JOHNSON: Well, because people misunderstand that. Harm reduction strategy – -if Washington, D.C., for example, wants to reduce heroin death due to overdose, what they would do is, they would open up clinics that would test heroin for anybody that came in with their dose of heroin. ‘Here, test it, tell me what the quality consistency of this is’ — and I guarantee you that death due to heroin overdose would decrease dramatically, if that’s a program that a community undertook. The problem would be, is to get people to actually come in with their black-market heroin. I mean, there are problems of course associated with everything, but if you look at Zurich as a model, Zurich has re-upped on their program to provide free heroin to anybody that comes in and registers, and the idea was to reduce death, disease, crime, corruption.

  34. steve m

    Clean needles, so no more hepatitis C, no more HIV, no more overdose. And of course people will always commit suicide, that’ll always be a fact. No more prostitution, no more guns, no more violence associated with having to go out and get the money to pay for the habit in the first place. And this — by the way, what I just said came verbatim from the chief of police from Zurich, who was adamantly opposed to the program at the beginning, and was here in the United States saying that the program has been wildly successful, and he’s on board as is all law enforcement now in Zurich that were not on board prior to it taking place in the first place.

  35. steve m

    HIATT: So then I don’t follow why you don’t say you’re in favor of decriminalization.

    JOHNSON: I think that those will be steps that we will take after marijuana.

  36. Starchild

    I’m somewhere in the middle on this. I’m not particularly happy with Johnson and Weld’s Washington Post interview. No libertarian should be. Perhaps the low point was Weld’s suggestion of hiring 1,000 more FBI agents – as if that would have done a damn thing to prevent the nightclub killings in Orlando, even aside from all the other reasons it’s a stupid idea. It was so bad that even the Post essentially called him out on deviating from libertarianism.

    On the other hand, I think calling them an “establishment” ticket as Darcy does goes too far. While Gary Johnson was better four years ago when he called for a 43% cut in federal spending, calling for even 20% is still definitely outside the parameters of what the leaders of the 2-party cartel consider acceptable. And what I got out of his responses to the Post on the Drug War is that he personally thinks decriminalizing all drugs including substances like heroin is a good idea, he’s just not going to push for right now, preferring to wait until cannabis is decriminalized.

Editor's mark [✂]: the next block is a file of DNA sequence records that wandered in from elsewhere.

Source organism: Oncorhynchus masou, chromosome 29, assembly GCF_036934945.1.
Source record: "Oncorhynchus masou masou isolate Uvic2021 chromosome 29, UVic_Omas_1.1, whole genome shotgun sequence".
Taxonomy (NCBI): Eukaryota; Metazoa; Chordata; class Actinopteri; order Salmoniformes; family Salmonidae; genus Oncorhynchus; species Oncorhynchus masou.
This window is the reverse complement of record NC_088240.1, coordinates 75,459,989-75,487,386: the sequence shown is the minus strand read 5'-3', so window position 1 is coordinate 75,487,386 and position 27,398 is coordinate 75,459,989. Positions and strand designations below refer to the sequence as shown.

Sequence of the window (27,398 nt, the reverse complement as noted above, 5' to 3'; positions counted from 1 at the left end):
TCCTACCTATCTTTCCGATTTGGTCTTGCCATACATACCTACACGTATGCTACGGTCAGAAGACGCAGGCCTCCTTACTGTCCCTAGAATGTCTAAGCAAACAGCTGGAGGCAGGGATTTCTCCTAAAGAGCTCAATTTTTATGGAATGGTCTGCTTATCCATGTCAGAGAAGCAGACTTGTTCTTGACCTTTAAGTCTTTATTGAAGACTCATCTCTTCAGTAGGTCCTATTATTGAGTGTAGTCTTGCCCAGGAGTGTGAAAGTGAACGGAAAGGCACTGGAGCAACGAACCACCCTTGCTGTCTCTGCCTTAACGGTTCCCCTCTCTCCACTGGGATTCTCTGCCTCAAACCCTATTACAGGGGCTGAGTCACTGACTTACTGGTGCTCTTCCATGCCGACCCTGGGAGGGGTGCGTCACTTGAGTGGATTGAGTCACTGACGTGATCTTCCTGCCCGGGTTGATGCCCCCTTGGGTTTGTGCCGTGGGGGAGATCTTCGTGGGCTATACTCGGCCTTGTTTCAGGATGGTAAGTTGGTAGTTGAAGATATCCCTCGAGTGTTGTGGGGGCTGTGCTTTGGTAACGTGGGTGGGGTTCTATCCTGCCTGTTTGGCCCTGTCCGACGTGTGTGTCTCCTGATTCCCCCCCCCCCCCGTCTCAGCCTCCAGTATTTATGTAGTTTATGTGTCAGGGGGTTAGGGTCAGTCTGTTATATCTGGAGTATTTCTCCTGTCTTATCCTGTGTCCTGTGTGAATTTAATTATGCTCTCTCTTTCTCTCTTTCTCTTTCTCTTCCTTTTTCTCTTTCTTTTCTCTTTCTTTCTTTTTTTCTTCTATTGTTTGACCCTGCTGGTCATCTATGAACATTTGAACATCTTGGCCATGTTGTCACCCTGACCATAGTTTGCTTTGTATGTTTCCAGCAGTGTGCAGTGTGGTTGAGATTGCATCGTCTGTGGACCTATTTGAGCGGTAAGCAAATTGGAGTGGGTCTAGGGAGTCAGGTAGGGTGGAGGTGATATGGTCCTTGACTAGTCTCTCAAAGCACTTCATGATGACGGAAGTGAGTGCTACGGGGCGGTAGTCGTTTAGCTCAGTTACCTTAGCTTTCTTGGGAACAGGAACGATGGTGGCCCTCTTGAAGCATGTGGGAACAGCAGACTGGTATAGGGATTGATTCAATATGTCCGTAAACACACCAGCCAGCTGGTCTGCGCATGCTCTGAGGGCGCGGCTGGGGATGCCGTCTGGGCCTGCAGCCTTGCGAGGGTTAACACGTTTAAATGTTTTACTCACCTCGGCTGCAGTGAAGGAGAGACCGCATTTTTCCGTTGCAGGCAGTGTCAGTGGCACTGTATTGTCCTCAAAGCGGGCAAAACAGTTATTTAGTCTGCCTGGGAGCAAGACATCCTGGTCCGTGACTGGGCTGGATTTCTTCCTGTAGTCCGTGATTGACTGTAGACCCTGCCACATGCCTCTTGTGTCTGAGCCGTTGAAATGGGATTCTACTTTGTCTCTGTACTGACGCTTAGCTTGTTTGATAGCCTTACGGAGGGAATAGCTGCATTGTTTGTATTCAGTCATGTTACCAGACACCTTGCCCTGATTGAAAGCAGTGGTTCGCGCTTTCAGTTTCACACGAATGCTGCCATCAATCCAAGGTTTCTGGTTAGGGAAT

The latter is definitely not my style – I think making the basic point that your body belongs to you and all government Prohibitions are illegitimate is a much stronger and more sensible approach – but incrementalism that doesn’t get in the way of further progress, i.e. focuses on a limited short-term goal yet still has nothing but good things to say about going even further, is the kind of incrementalism that I as a radical can live with.

    The focus on the term “nuclear triad” seems like a non-issue. Assuming that Gary Johnson didn’t know what that means is a bit of a stretch – the transcript only reflects him asking a one-word question, “Triad?” when the phrase is suddenly introduced out of the blue. From that response, it’s not clear whether he was really unfamiliar with the concept, or was simply checking to make sure that he correctly heard what the interviewer said. Even if didn’t know the term, I suspect that if he’d been asked what kinds of delivery systems the U.S. government has for its nuclear weapons, he could have correctly identified them as missiles, bombers, and submarines.

    But even in the worst case scenario where he didn’t know that, I’m not sure how much it matters for a candidate to lack that specific knowledge – much more important that he understand the tremendous destructive power of nuclear weapons, and not have an itchy trigger finger when it comes to using them. For once I find myself appreciating something Robert Capozzi has to say – intellect and detailed knowledge of current policy issues are one thing, but it’s more important for a president to have wisdom.

    Bottom line for me is that Johnson and Weld are kind of like democracy – the worst possible option, except for all the alternatives. If Darrel Castle is more libertarian, as he is apparently claiming, I have a very simple question for him: What are you doing in the right-wing, theocratic Constitution Party (as a founder of that party, no less!), when you could have joined the Libertarian Party?

    I can respectfully disagree with the decision of a Ron Paul to work as a libertarian within the GOP, but if you’re a libertarian looking to go with an alternative party, I can’t see any logical rationale for choosing the weaker and less libertarian Constitution Party over the stronger and more libertarian LP.